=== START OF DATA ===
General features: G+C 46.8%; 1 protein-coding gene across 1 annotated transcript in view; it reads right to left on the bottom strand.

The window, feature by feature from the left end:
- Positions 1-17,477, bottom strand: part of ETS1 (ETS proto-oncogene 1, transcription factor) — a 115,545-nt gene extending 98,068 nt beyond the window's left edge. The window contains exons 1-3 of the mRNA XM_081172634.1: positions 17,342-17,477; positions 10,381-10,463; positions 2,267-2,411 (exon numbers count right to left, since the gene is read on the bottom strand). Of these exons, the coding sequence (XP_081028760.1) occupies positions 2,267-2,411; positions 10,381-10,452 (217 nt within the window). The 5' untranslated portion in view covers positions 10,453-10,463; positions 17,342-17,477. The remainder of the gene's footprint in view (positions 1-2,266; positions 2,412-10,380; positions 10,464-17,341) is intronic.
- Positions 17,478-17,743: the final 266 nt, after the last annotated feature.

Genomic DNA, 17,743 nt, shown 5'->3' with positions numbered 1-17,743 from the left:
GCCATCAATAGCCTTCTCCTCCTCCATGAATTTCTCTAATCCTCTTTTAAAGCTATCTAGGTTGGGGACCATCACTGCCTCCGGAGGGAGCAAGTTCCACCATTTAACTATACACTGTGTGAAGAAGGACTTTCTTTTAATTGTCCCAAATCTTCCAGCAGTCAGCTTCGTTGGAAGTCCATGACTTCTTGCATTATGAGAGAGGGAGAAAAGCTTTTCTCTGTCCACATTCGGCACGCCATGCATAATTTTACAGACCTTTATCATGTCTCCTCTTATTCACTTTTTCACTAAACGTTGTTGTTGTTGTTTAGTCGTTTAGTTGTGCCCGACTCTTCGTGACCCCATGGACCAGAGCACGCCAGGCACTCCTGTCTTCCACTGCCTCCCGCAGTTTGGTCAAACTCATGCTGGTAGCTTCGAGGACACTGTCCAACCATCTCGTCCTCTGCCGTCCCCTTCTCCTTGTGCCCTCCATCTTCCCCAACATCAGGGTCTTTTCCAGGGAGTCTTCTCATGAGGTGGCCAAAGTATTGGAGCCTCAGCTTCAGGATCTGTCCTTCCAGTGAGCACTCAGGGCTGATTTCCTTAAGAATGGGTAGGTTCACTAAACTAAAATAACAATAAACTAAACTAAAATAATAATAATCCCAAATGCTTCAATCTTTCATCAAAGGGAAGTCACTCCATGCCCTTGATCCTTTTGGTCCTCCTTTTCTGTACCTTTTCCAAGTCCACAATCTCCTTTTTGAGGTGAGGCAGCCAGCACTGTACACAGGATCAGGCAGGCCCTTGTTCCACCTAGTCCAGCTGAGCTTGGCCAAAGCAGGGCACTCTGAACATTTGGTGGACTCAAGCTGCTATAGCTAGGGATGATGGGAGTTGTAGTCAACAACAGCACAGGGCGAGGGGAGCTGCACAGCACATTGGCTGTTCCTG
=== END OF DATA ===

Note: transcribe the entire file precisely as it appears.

General features: G+C 46.8%; 1 protein-coding gene across 1 annotated transcript in view; it reads right to left on the bottom strand.

The window, feature by feature from the left end:
- Positions 1-17,477, bottom strand: part of ETS1 (ETS proto-oncogene 1, transcription factor) — a 115,545-nt gene extending 98,068 nt beyond the window's left edge. The window contains exons 1-3 of the mRNA XM_081172634.1: positions 17,342-17,477; positions 10,381-10,463; positions 2,267-2,411 (exon numbers count right to left, since the gene is read on the bottom strand). Of these exons, the coding sequence (XP_081028760.1) occupies positions 2,267-2,411; positions 10,381-10,452 (217 nt within the window). The 5' untranslated portion in view covers positions 10,453-10,463; positions 17,342-17,477. The remainder of the gene's footprint in view (positions 1-2,266; positions 2,412-10,380; positions 10,464-17,341) is intronic.
- Positions 17,478-17,743: the final 266 nt, after the last annotated feature.

Genomic DNA, 17,743 nt, shown 5'->3' with positions numbered 1-17,743 from the left:
GCCATCAATAGCCTTCTCCTCCTCCATGAATTTCTCTAATCCTCTTTTAAAGCTATCTAGGTTGGGGACCATCACTGCCTCCGGAGGGAGCAAGTTCCACCATTTAACTATACACTGTGTGAAGAAGGACTTTCTTTTAATTGTCCCAAATCTTCCAGCAGTCAGCTTCGTTGGAAGTCCATGACTTCTTGCATTATGAGAGAGGGAGAAAAGCTTTTCTCTGTCCACATTCGGCACGCCATGCATAATTTTACAGACCTTTATCATGTCTCCTCTTATTCACTTTTTCACTAAACGTTGTTGTTGTTGTTTAGTCGTTTAGTTGTGCCCGACTCTTCGTGACCCCATGGACCAGAGCACGCCAGGCACTCCTGTCTTCCACTGCCTCCCGCAGTTTGGTCAAACTCATGCTGGTAGCTTCGAGGACACTGTCCAACCATCTCGTCCTCTGCCGTCCCCTTCTCCTTGTGCCCTCCATCTTCCCCAACATCAGGGTCTTTTCCAGGGAGTCTTCTCATGAGGTGGCCAAAGTATTGGAGCCTCAGCTTCAGGATCTGTCCTTCCAGTGAGCACTCAGGGCTGATTTCCTTAAGAATGGGTAGGTTCACTAAACTAAAATAACAATAAACTAAACTAAAATAATAATAATCCCAAATGCTTCAATCTTTCATCAAAGGGAAGTCACTCCATGCCCTTGATCCTTTTGGTCCTCCTTTTCTGTACCTTTTCCAAGTCCACAATCTCCTTTTTGAGGTGAGGCAGCCAGCACTGTACACAGGATCAGGCAGGCCCTTGTTCCACCTAGTCCAGCTGAGCTTGGCCAAAGCAGGGCACTCTGAACATTTGGTGGACTCAAGCTGCTATAGCTAGGGATGATGGGAGTTGTAGTCAACAACAGCACAGGGCGAGGGGAGCTGCACAGCACATTGGCTGTTCCTG